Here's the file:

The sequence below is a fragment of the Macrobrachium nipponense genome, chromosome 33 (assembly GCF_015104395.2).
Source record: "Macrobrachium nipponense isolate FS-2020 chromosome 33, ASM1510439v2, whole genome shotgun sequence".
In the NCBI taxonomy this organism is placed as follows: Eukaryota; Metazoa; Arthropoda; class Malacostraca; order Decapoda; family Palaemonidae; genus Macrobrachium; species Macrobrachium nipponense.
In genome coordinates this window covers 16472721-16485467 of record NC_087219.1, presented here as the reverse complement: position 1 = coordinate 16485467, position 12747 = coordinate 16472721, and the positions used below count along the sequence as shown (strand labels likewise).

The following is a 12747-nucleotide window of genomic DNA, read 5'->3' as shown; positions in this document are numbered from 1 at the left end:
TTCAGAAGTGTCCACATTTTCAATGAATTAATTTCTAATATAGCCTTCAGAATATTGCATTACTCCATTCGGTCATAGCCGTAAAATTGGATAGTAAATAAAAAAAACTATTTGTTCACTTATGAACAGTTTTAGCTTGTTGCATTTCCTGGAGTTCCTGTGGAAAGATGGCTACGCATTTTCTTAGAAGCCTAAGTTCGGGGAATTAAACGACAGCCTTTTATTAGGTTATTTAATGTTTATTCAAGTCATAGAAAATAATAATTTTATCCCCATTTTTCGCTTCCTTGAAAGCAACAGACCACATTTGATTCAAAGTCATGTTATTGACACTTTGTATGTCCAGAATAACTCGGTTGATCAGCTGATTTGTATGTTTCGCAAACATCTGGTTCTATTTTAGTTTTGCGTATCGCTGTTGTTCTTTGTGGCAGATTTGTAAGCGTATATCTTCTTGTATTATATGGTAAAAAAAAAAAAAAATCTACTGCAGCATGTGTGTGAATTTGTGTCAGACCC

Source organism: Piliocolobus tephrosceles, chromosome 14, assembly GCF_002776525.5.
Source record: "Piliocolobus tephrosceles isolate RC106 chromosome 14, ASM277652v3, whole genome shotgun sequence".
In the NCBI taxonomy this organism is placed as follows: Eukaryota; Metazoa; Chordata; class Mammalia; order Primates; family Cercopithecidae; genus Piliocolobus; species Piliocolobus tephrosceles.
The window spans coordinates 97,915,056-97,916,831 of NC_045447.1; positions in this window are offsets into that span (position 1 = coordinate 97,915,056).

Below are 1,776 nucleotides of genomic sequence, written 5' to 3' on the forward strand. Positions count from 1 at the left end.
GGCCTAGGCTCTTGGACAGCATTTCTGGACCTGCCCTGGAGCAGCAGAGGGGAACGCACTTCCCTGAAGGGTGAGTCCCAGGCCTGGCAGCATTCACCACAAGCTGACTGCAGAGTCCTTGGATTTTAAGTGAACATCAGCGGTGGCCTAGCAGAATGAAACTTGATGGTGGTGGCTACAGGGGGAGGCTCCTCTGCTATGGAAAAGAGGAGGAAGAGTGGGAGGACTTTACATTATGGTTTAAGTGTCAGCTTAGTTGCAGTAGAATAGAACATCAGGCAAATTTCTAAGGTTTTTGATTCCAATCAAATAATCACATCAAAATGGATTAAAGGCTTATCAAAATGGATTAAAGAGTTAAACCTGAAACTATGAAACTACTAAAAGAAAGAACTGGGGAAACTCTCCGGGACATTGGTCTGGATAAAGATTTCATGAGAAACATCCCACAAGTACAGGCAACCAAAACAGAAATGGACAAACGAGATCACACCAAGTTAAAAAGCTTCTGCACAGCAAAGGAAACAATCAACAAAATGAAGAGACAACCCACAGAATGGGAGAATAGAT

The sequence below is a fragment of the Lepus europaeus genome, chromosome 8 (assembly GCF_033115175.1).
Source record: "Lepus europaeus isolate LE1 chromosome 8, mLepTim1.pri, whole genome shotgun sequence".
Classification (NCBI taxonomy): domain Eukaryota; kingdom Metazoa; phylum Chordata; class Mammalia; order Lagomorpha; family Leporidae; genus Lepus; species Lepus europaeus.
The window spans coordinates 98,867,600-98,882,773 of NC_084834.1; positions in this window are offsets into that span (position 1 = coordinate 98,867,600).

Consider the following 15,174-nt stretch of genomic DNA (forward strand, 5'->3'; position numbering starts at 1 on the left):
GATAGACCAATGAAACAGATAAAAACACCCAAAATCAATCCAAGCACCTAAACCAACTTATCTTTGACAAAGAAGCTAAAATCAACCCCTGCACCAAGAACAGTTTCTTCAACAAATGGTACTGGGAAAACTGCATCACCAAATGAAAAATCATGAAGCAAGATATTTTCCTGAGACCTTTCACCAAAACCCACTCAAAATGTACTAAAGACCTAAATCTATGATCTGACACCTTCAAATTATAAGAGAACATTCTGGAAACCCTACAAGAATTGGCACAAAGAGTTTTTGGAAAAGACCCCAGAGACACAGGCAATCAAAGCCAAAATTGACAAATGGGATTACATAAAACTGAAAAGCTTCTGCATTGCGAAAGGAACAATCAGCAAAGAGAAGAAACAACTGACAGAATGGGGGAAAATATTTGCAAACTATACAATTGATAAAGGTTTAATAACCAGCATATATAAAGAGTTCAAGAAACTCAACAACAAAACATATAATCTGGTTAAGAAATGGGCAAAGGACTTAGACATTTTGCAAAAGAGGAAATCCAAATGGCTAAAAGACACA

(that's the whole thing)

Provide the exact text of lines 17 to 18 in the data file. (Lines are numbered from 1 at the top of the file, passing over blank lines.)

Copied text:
Consider the following 15,174-nt stretch of genomic DNA (forward strand, 5'->3'; position numbering starts at 1 on the left):
GATAGACCAATGAAACAGATAAAAACACCCAAAATCAATCCAAGCACCTAAACCAACTTATCTTTGACAAAGAAGCTAAAATCAACCCCTGCACCAAGAACAGTTTCTTCAACAAATGGTACTGGGAAAACTGCATCACCAAATGAAAAATCATGAAGCAAGATATTTTCCTGAGACCTTTCACCAAAACCCACTCAAAATGTACTAAAGACCTAAATCTATGATCTGACACCTTCAAATTATAAGAGAACATTCTGGAAACCCTACAAGAATTGGCACAAAGAGTTTTTGGAAAAGACCCCAGAGACACAGGCAATCAAAGCCAAAATTGACAAATGGGATTACATAAAACTGAAAAGCTTCTGCATTGCGAAAGGAACAATCAGCAAAGAGAAGAAACAACTGACAGAATGGGGGAAAATATTTGCAAACTATACAATTGATAAAGGTTTAATAACCAGCATATATAAAGAGTTCAAGAAACTCAACAACAAAACATATAATCTGGTTAAGAAATGGGCAAAGGACTTAGACATTTTGCAAAAGAGGAAATCCAAATGGCTAAAAGACACA